Despite 22 same-sex marriage related parliamentary bills having been introduced since 2004 and recent polls showing that the majority of Australians are in favour of marriage equality, gay marriage has not yet been legalised in Australia. Though civil unions have been introduced in most Australian states, same-sex couples who wish to marry must travel overseas to do so.
But what happens if, later down the line, the marriage fails? In the eyes of Australian federal law, the union never took place and as such cannot be dissolved. Olivia Wilson, interviewed by Buzzfeed this week, discovered this predicament when her marriage broke down in 2015.
Ms Wilson, a researcher from Sydney, travelled to New Zealand to wed her partner in 2013, just one week after the nation legalised same-sex marriage. But when, two years later, Ms Wilson’s wife left her for someone else, she began researching divorce options and found herself at an impasse:
“I WAS LOOKING AT [A GOVERNMENT] WEBSITE, DOWNLOADED THE FORM, AND IT’S LIKE ‘HUSBAND’, ‘WIFE’. I LOOKED AT THE NEW ZEALAND REQUIREMENTS FOR DIVORCE AND YOU HAVE TO BE DOMICILED. I ALSO HAVE BRITISH NATIONALITY, SO I LOOKED UP THE BRITISH REQUIREMENTS BECAUSE I KNOW IT’S LEGAL THERE, TOO, AND I THOUGHT MAYBE I COULD GET DIVORCED IN ENGLAND. BUT THEY SAID YOU HAVE TO BE A RESIDENT.”
To divorce in England, Ms Wilson would have to satisfy the requirements for jurisdiction under the Brussels II regulation. These determine whether a person can seek a divorce in England and Wales and depend on the habitual residence and the domicile of the couple. These complex legal terms respectively refer to the country where a person’s life is centred and the country which they treat as their permanent home.
Unable to divorce without becoming domiciled or residing in the jurisdiction where the marriage took place, LGBT individuals in Ms Wilson’s situation are not only prevented from gaining the closure necessary to move on from the relationship, but are also prohibited from remarrying.
This may also have financial ramifications. Anna Brown, director of legal advocacy at the Human Rights Law Centre, told Buzzfeed:
“TECHNICALLY, WHILE YOU REMAIN MARRIED TO SOMEONE YOU ARE REQUIRED TO MAINTAIN THAT PERSON, SO PEOPLE CAN FIND THEMSELVES IN SITUATIONS WHERE A SPOUSE FROM AN OVERSEAS MARRIAGE MAKES A CLAIM ON THEIR PROPERTY YEARS AFTER THEY HAVE SEPARATED, IF THEY DON’T LOOK AFTER THEIR AFFAIRS PROPERLY.”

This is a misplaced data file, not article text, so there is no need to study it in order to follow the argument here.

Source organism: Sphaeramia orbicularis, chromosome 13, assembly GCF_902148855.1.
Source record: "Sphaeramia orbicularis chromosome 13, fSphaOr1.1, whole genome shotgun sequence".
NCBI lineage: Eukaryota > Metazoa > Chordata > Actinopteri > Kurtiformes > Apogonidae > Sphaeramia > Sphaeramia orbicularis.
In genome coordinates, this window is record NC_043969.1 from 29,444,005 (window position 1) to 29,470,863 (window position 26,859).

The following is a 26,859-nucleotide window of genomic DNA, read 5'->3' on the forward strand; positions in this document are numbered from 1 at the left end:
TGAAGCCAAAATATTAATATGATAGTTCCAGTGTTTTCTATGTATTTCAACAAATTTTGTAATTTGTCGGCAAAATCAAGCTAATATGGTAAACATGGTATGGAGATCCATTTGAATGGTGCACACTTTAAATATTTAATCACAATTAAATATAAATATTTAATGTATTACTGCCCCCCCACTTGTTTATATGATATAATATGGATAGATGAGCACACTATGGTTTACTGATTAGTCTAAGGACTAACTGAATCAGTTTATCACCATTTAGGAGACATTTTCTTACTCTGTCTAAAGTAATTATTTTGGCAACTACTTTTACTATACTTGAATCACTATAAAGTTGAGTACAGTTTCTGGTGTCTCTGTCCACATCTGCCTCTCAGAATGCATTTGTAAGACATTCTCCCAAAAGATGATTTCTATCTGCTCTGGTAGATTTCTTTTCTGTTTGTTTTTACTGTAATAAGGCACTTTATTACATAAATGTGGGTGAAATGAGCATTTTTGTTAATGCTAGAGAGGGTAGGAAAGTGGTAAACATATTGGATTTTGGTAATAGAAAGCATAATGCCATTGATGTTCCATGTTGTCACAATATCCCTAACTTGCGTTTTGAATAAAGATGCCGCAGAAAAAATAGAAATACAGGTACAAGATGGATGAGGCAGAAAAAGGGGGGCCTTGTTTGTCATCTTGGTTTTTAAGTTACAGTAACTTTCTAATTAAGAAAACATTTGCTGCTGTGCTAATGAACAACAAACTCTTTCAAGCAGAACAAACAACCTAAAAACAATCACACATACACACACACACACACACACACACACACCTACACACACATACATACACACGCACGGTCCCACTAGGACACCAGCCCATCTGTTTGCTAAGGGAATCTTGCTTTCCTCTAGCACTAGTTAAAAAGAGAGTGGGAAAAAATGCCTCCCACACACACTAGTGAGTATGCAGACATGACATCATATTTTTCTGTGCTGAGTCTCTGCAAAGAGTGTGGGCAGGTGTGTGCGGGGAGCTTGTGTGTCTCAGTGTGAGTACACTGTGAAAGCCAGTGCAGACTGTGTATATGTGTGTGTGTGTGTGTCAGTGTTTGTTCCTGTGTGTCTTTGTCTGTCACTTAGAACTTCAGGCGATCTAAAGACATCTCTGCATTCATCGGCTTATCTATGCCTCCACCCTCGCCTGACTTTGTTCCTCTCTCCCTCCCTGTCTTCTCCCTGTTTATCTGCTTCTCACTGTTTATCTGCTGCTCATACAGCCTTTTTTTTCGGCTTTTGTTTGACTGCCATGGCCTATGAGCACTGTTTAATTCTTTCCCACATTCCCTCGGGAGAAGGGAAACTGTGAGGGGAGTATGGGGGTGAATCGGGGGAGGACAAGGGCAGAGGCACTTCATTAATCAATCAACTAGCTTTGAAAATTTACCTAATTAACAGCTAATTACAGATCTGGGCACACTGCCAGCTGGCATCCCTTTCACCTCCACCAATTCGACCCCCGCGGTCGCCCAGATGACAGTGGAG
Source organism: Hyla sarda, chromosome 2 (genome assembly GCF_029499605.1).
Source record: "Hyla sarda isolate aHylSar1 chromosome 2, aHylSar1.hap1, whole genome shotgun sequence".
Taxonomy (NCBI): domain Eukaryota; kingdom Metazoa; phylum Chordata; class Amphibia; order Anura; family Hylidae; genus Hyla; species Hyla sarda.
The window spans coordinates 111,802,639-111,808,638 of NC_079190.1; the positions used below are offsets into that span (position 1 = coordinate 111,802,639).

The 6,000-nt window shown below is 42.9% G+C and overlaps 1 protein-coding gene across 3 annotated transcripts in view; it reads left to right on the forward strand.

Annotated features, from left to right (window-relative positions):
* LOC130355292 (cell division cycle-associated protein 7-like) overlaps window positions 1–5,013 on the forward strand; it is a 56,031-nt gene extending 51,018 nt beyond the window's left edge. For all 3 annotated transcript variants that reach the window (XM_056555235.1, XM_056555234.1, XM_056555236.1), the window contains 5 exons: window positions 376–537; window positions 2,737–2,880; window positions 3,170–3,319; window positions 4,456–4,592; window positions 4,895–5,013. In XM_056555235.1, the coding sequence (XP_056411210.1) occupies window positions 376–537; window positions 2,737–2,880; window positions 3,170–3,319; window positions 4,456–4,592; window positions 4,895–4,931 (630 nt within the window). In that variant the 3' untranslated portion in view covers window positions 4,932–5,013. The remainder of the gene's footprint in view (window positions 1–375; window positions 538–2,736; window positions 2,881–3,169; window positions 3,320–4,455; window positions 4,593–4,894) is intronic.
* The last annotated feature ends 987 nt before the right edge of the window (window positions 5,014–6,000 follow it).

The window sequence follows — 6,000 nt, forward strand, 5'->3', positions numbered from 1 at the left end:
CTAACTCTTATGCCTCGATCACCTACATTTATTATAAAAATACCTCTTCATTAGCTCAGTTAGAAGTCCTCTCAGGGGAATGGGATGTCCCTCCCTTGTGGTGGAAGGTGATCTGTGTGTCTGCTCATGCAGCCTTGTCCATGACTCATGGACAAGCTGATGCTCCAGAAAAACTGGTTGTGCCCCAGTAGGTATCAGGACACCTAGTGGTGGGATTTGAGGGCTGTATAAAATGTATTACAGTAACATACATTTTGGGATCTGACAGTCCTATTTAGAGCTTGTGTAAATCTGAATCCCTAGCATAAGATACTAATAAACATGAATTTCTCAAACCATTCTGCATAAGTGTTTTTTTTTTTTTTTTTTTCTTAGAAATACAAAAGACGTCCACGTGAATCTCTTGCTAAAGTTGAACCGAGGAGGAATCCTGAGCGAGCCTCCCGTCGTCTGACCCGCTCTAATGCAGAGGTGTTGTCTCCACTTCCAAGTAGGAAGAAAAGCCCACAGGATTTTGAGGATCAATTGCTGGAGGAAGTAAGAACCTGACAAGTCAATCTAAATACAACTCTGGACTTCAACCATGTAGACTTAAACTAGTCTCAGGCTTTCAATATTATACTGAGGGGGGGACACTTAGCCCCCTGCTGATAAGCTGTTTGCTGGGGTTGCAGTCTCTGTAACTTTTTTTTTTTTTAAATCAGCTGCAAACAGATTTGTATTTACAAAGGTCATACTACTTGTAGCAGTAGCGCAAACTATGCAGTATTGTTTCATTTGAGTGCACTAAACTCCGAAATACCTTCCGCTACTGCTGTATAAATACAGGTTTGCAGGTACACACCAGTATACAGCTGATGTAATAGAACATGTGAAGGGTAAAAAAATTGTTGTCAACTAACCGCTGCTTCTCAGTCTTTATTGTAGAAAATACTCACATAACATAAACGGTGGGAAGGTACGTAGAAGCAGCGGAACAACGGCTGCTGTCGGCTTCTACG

This is not the first time that the failure to recognise overseas same-sex marriages under Australian federal law has caused anguish for gay spouses.
In January 2016, the tragic story of a British couple who were on their honeymoon in Adelaide when one of them died in an accident hit the headlines. David Bulmer-Rizzi, the deceased, was declared “never married” on his death certificate by the state of South Australia due to the fact he was husband to another man. Marco Bulmer-Rizzi, his widower, was rendered unable to make funeral arrangements and other decisions related to the death without approval from the deceased’s father, who was named David’s next-of-kin.
Following outrage over the treatment of Mr Bulmer-Rizzi, the South Australian Premier Jay Weatherill promised to introduce legislation to state parliament that would recognise overseas same-sex marriages and remove the “never married” description on the death certificate. Last December, South Australian parliament passed the Relationships Register Bill 2016, which will give gay marriages formal recognition.
Unless federal law changes, though, it is likely that same-sex Australian spouses will, in certain states, continue to risk hitting legal stumbling blocks as they attempt to deal with the curve balls life may throw their way.